John Hollingsworth Morse was a noted film and television director responsible for an eclectic variety of U.S television series from the 1950s through 1980s, starting with the Star Wars precursor, Rocky Jones: Space Ranger, and the still-in-runs Adam-12, The Dukes of Hazzard, and McHale’s Navy. Whenever you watch old World War II film clips—especially the Battle of Normandy—chances are Morse was on the film crew that captured those images.
It was during his time working in U.S television that Morse met a young actor who recently broke into the business and had a few small roles in a few films and since forgotten U.S television series. And he saw something special in that actor.
By the late ‘60s, screenwriter John C. Higgins was in the business almost 40 years and ready to retire. He quickly became a go-to talent in the film noir and murder mystery genre (precursors to Italian Giallo), most notably the Spencer Tracy vehicle Murder Man (1935) and The Black Sheep (1956), starring noted Sherlock Holmes actor, Basil Rathbone. Moving into science fiction, Higgins worked on the reimaging-rewrites of Daniel Defoe’s 1719 classic literary tale as Robinson Crusoe on Mars (1964), and an early, shot-in-Philippines Burt Reynolds action film, Impasse (1969).
So, you’ve been cast in your first leading-man role crafted by two respected filmmakers backed by one of the biggest film studios in the world—responsible for The Defiant Ones, High Noon, and 12 Angry Men—United Artists. This film is going to be a box-office smash. Your film is going to be a bigger hit than the film it’s emulating, one that reignited the horror genre: Roman Polanski’s Rosemary’s Baby (1969). You’ll even predate The Exorcist and The Omen. . .
Not when you’ve stepped into The Twilight Zone. In the plot-twisty Rod Sterling universe, the studio is unimpressed with the lackluster end result of the film.
“What in the hell is this crap?” chomps the film executive on his cigar. “I wanted Rosemary’s Baby and I got Ed Wood with an oil painting,” storms the executive out of the theatre with Louise, his gum-snapping “secretary” in hip-sashaying pursuit. “I’m going to lunch. And put all of my calls on hold for the rest of the day.”
“Yes, Mr. Weinstein,” high-pitches Louise.
“Kid, you’ve got a lot of nerve pulling that crap, making jokes about me,” Mr. Weinstein snaps at this burgeoning screenwriter. “Your never-was writing career is finished.”
“Gulp,” goes my throat.
“So, Mr. Weinstein, what about—.”
“Thank god we shot on the cheap for slave wages in the Philippines,” the executive grumbles to himself. “Just have them dump it into the Drive-Ins, Louise.”
And with the stroke of a pen, the studio works up some garish artwork and dumps the film into the American Drive-In circuit on a double-bill with another shot-in-Philippines masterpiece: Superbeast (1972).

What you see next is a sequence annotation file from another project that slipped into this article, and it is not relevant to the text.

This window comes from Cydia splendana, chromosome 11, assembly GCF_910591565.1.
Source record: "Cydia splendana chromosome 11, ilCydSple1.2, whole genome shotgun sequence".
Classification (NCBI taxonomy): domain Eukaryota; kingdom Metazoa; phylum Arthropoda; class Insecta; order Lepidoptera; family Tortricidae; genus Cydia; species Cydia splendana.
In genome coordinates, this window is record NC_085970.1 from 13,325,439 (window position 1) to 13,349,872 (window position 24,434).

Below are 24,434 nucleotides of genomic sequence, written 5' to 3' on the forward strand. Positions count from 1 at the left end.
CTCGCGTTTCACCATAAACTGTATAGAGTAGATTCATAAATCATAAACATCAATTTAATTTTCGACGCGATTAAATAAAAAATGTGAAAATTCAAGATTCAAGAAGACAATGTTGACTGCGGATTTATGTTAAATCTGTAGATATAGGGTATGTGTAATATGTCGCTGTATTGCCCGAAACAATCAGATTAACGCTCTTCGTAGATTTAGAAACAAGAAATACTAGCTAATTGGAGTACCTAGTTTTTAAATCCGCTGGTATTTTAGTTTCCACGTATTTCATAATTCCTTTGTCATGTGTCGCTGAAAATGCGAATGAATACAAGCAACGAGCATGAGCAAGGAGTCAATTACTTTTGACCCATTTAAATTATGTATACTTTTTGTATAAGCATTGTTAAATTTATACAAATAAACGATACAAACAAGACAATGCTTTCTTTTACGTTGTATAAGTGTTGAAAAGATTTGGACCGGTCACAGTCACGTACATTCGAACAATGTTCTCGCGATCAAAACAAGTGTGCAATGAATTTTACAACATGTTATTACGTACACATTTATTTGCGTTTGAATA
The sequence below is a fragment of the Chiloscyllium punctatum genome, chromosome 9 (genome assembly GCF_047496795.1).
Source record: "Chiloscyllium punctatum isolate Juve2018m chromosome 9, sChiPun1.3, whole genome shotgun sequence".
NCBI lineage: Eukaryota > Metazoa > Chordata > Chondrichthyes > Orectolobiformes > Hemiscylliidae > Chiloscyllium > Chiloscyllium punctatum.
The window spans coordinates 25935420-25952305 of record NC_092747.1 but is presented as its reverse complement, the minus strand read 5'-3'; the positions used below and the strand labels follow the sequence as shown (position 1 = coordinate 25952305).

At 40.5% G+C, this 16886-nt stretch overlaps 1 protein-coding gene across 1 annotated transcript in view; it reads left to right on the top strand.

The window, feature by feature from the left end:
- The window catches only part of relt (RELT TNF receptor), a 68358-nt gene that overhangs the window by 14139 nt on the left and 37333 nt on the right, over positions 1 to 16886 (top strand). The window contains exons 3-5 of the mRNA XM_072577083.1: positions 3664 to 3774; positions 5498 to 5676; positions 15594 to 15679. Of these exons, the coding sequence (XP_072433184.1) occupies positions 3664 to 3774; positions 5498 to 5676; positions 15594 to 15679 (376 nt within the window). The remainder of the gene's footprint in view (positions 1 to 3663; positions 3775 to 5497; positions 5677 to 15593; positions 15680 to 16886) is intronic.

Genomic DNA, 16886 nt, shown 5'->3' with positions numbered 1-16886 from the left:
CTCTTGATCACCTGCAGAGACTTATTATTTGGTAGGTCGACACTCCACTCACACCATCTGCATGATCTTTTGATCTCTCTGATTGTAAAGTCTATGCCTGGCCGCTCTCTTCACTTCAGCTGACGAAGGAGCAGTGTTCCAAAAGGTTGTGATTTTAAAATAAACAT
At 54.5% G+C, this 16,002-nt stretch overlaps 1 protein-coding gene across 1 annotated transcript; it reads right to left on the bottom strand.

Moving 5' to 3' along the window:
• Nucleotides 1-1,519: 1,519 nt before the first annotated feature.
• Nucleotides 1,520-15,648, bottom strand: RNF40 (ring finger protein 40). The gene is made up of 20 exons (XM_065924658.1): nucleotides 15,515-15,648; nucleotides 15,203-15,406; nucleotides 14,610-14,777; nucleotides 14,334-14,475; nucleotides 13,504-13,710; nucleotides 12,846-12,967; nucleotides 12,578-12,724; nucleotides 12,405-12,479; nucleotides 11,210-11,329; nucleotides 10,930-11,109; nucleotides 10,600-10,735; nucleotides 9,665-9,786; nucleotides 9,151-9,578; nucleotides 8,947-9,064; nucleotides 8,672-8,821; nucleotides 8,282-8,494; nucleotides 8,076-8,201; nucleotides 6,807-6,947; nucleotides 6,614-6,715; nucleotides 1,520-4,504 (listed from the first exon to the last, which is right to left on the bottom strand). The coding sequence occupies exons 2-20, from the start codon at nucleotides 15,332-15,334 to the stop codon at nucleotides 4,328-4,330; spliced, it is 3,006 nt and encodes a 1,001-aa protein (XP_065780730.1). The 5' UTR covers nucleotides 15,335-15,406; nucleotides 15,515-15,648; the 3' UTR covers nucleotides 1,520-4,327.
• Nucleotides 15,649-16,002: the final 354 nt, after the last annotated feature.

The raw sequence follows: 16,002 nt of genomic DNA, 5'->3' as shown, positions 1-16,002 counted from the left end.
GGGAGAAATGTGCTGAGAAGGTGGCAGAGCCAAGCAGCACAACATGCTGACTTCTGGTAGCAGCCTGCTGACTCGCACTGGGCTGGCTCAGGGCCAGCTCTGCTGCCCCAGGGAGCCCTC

“What the hell?” shouts Tom Selleck at the first sight of the poster. “This isn’t what . . . the script was . . . but I. . . .”
I know Tom, ain’t it a kick in the head?
What was intended as a Tom Selleck-starring vehicle instead becomes a showcase for Vic Dias, the requisite evil-jolly fat man of Filipino cinema who starred in over 100 films, most notably: the female-in-prison flicks The Big Bird Cage (1972) and Black Mama, White Mama (1973). So with Daughters of Satan and Superbeast, Vic got his first unintended double billing.
So, while Magnum’s future partner and spin-off sidekick, Gerald McRaney, aped Norman Bates in his first leading-man role in Night of Bloody Horror, ‘ol Tom found himself in what is best described as an extended episode of The Twilight Zone. And to keep things interesting: the filmmakers stunk-up the joint with red herrings by ripping off an Amicus Studio picture, which were rip-offs of Hammer Gothic-mystery tales. And to annoy us: they’ve added a screeching déjà vu soundtrack. Oh, no. This is Night of Bloody Horror all over again; they stole the soundtrack from another sci-fi/horror film. And to really piss us off: they made their pseudo-Spanish Giallo picture in Manila because they were too cheap to shoot in Madrid and let the maestro, Paul Naschy, shoot it.
“Bla, bla, bla. I’m going to the IMDb for a synopsis,” you scoff.
Tom Selleck stars as James Robertson, a Manila-based antiquities dealer who specializes in unusual and unique art works and can’t explain his fascination with an old, gory oil painting depicting a trio of witches being burned at the stake.
“So, can I see the ‘ancient tapestry’ that you think you have?” smarmy Tom says to piss off the curator of Treasures of the Orient and release the curse.
“Oh, most honorable Magnum, let me show you this painting.”
“What? You’re joking. This is a really shitty knock off of Spanish colonial-era art . . . but that one witch looks like my wife, Chris, who looks like Barra Grant who appeared on episodes of TV’s Gunsmoke and Barnaby Jones,” ponders Tom.
So what do you do, Tom? Get the hell out of the creepy shop and hop the first plane out of Manila?